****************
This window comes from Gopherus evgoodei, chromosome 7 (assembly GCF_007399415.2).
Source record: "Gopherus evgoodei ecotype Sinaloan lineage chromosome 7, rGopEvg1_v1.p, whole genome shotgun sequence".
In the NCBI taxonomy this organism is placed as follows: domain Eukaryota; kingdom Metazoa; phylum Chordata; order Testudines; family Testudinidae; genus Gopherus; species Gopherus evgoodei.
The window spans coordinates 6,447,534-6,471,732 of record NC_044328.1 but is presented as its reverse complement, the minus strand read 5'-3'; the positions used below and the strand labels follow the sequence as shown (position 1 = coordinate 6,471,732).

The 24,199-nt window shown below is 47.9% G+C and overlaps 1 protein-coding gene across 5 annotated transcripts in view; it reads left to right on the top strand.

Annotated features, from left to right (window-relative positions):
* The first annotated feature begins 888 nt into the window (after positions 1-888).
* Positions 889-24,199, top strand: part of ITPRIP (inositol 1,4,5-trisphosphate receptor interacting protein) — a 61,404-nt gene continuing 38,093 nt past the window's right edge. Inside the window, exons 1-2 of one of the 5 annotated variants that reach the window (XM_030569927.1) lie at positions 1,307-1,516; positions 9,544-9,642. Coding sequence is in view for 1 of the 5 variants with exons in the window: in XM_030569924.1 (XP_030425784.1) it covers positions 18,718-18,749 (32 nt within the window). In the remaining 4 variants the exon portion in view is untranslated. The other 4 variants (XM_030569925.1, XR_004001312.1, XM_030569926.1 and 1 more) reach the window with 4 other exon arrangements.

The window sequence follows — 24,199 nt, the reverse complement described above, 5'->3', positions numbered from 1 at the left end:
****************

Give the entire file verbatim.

This window comes from Gopherus evgoodei, chromosome 7 (assembly GCF_007399415.2).
Source record: "Gopherus evgoodei ecotype Sinaloan lineage chromosome 7, rGopEvg1_v1.p, whole genome shotgun sequence".
In the NCBI taxonomy this organism is placed as follows: domain Eukaryota; kingdom Metazoa; phylum Chordata; order Testudines; family Testudinidae; genus Gopherus; species Gopherus evgoodei.
The window spans coordinates 6,447,534-6,471,732 of record NC_044328.1 but is presented as its reverse complement, the minus strand read 5'-3'; the positions used below and the strand labels follow the sequence as shown (position 1 = coordinate 6,471,732).

The 24,199-nt window shown below is 47.9% G+C and overlaps 1 protein-coding gene across 5 annotated transcripts in view; it reads left to right on the top strand.

Annotated features, from left to right (window-relative positions):
* The first annotated feature begins 888 nt into the window (after positions 1-888).
* Positions 889-24,199, top strand: part of ITPRIP (inositol 1,4,5-trisphosphate receptor interacting protein) — a 61,404-nt gene continuing 38,093 nt past the window's right edge. Inside the window, exons 1-2 of one of the 5 annotated variants that reach the window (XM_030569927.1) lie at positions 1,307-1,516; positions 9,544-9,642. Coding sequence is in view for 1 of the 5 variants with exons in the window: in XM_030569924.1 (XP_030425784.1) it covers positions 18,718-18,749 (32 nt within the window). In the remaining 4 variants the exon portion in view is untranslated. The other 4 variants (XM_030569925.1, XR_004001312.1, XM_030569926.1 and 1 more) reach the window with 4 other exon arrangements.

The window sequence follows — 24,199 nt, the reverse complement described above, 5'->3', positions numbered from 1 at the left end: